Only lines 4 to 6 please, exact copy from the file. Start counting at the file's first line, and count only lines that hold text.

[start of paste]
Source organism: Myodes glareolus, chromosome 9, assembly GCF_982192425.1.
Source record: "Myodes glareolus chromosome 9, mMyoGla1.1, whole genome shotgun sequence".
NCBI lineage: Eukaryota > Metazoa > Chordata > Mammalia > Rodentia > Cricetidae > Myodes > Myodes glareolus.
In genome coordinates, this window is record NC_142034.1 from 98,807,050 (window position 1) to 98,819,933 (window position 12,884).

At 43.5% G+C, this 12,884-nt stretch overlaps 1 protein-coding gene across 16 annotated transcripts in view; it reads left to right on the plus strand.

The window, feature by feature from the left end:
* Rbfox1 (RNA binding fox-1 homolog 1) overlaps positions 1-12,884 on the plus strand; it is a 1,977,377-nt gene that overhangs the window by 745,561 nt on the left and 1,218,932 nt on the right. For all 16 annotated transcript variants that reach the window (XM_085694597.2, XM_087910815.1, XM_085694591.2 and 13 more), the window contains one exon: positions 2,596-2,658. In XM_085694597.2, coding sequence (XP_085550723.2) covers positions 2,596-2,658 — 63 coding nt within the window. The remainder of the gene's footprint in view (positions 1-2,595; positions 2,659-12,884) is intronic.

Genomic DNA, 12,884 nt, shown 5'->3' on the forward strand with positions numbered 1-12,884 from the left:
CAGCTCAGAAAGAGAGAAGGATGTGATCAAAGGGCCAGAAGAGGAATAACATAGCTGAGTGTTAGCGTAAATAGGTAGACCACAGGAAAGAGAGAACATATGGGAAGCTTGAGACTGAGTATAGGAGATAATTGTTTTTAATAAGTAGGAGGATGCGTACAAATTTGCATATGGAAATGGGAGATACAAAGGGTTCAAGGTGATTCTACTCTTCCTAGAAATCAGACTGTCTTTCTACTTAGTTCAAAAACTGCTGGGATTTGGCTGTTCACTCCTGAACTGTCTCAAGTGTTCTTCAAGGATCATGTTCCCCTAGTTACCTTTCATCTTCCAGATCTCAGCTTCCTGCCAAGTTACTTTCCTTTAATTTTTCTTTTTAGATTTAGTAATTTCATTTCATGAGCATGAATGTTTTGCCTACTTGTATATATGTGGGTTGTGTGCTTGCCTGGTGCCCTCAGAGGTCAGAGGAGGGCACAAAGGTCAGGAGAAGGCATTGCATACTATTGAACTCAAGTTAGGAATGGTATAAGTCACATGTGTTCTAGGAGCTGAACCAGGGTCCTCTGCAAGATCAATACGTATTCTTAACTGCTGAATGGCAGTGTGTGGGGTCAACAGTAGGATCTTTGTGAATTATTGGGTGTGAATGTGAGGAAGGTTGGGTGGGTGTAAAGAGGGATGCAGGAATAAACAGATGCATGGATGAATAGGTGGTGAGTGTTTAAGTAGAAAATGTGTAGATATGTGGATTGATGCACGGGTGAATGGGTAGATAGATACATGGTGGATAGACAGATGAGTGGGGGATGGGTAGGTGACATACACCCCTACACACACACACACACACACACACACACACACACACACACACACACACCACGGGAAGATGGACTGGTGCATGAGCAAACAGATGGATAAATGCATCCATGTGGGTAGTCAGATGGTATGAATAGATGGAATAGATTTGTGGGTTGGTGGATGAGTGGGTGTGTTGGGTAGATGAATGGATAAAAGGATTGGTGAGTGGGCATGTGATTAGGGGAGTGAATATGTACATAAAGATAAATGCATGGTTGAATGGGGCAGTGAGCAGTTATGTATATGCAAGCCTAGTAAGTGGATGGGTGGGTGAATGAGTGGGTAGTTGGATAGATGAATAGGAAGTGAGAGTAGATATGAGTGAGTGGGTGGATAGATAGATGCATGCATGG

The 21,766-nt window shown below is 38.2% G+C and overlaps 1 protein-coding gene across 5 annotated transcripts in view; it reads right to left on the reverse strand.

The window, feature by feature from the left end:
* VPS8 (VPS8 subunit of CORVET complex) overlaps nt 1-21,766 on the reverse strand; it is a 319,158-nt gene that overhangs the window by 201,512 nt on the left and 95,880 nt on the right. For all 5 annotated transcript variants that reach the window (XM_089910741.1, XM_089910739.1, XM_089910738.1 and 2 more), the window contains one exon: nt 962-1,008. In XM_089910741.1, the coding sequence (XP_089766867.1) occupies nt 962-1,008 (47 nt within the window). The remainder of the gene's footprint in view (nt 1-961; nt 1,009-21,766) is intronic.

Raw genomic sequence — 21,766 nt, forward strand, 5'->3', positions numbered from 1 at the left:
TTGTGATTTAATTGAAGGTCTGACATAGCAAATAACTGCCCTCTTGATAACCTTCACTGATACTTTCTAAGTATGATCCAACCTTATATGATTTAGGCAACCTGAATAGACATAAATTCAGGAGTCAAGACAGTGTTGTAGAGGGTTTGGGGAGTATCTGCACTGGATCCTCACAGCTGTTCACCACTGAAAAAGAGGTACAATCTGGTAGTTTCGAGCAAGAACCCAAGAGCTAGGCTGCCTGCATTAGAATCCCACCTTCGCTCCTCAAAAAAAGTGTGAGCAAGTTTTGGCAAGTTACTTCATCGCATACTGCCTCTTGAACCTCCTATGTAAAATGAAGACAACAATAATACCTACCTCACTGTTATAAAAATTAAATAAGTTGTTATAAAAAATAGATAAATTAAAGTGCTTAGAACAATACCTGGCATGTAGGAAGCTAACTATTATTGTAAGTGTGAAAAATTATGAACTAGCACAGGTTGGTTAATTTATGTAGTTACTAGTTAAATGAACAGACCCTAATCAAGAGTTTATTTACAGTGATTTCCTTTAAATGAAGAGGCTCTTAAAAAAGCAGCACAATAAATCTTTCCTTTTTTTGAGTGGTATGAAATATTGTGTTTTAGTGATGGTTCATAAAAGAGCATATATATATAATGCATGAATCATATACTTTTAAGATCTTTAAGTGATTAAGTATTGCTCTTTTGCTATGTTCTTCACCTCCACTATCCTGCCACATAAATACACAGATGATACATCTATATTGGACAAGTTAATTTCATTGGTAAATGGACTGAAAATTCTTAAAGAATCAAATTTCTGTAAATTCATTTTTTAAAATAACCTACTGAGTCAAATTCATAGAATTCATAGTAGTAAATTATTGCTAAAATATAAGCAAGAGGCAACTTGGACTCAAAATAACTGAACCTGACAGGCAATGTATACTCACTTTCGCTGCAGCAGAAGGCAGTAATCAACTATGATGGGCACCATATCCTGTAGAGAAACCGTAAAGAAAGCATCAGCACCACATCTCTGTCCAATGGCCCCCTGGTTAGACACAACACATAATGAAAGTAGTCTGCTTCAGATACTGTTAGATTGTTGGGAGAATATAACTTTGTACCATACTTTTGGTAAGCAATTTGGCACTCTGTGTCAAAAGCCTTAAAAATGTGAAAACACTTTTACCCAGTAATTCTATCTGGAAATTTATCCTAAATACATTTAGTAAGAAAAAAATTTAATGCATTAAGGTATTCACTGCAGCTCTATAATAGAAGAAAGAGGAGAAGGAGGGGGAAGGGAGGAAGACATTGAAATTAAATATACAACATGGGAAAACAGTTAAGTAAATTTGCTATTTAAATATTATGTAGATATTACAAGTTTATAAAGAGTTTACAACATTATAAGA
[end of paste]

In genome coordinates, this window is record NC_142034.1 from 98,807,050 (window position 1) to 98,819,933 (window position 12,884).

At 43.5% G+C, this 12,884-nt stretch overlaps 1 protein-coding gene across 16 annotated transcripts in view; it reads left to right on the plus strand.

The window, feature by feature from the left end: